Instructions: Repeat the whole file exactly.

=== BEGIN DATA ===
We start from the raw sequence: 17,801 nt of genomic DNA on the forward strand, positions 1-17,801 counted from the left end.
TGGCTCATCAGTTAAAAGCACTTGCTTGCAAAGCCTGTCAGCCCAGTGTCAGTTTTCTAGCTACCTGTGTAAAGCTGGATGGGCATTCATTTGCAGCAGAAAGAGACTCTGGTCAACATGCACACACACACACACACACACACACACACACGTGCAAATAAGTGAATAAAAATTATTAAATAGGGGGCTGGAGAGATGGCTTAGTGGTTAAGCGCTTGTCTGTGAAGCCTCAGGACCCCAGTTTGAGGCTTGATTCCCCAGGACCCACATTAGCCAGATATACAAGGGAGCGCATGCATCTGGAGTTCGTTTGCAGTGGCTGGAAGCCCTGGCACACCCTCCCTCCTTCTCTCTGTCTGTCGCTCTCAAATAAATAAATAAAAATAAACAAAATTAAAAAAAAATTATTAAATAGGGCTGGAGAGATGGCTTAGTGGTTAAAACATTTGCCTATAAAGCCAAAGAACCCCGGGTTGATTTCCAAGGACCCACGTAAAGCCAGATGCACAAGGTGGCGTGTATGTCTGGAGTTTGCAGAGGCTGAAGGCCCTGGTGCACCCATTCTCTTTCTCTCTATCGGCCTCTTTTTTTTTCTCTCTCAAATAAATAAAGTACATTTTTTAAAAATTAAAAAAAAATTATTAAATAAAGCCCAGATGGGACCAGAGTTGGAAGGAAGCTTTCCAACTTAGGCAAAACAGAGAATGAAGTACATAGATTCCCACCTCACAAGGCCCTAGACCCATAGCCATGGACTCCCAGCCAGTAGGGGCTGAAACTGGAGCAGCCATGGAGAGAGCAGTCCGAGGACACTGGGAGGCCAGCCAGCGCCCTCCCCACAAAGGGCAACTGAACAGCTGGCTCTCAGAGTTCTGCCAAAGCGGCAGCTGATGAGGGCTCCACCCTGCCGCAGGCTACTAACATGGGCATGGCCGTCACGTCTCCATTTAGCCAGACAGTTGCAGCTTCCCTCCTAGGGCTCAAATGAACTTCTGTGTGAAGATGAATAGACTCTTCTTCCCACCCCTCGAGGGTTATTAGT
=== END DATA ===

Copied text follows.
We start from the raw sequence: 17,801 nt of genomic DNA on the forward strand, positions 1-17,801 counted from the left end.
TGGCTCATCAGTTAAAAGCACTTGCTTGCAAAGCCTGTCAGCCCAGTGTCAGTTTTCTAGCTACCTGTGTAAAGCTGGATGGGCATTCATTTGCAGCAGAAAGAGACTCTGGTCAACATGCACACACACACACACACACACACACACACACGTGCAAATAAGTGAATAAAAATTATTAAATAGGGGGCTGGAGAGATGGCTTAGTGGTTAAGCGCTTGTCTGTGAAGCCTCAGGACCCCAGTTTGAGGCTTGATTCCCCAGGACCCACATTAGCCAGATATACAAGGGAGCGCATGCATCTGGAGTTCGTTTGCAGTGGCTGGAAGCCCTGGCACACCCTCCCTCCTTCTCTCTGTCTGTCGCTCTCAAATAAATAAATAAAAATAAACAAAATTAAAAAAAAATTATTAAATAGGGCTGGAGAGATGGCTTAGTGGTTAAAACATTTGCCTATAAAGCCAAAGAACCCCGGGTTGATTTCCAAGGACCCACGTAAAGCCAGATGCACAAGGTGGCGTGTATGTCTGGAGTTTGCAGAGGCTGAAGGCCCTGGTGCACCCATTCTCTTTCTCTCTATCGGCCTCTTTTTTTTTCTCTCTCAAATAAATAAAGTACATTTTTTAAAAATTAAAAAAAAATTATTAAATAAAGCCCAGATGGGACCAGAGTTGGAAGGAAGCTTTCCAACTTAGGCAAAACAGAGAATGAAGTACATAGATTCCCACCTCACAAGGCCCTAGACCCATAGCCATGGACTCCCAGCCAGTAGGGGCTGAAACTGGAGCAGCCATGGAGAGAGCAGTCCGAGGACACTGGGAGGCCAGCCAGCGCCCTCCCCACAAAGGGCAACTGAACAGCTGGCTCTCAGAGTTCTGCCAAAGCGGCAGCTGATGAGGGCTCCACCCTGCCGCAGGCTACTAACATGGGCATGGCCGTCACGTCTCCATTTAGCCAGACAGTTGCAGCTTCCCTCCTAGGGCTCAAATGAACTTCTGTGTGAAGATGAATAGACTCTTCTTCCCACCCCTCGAGGGTTATTAGT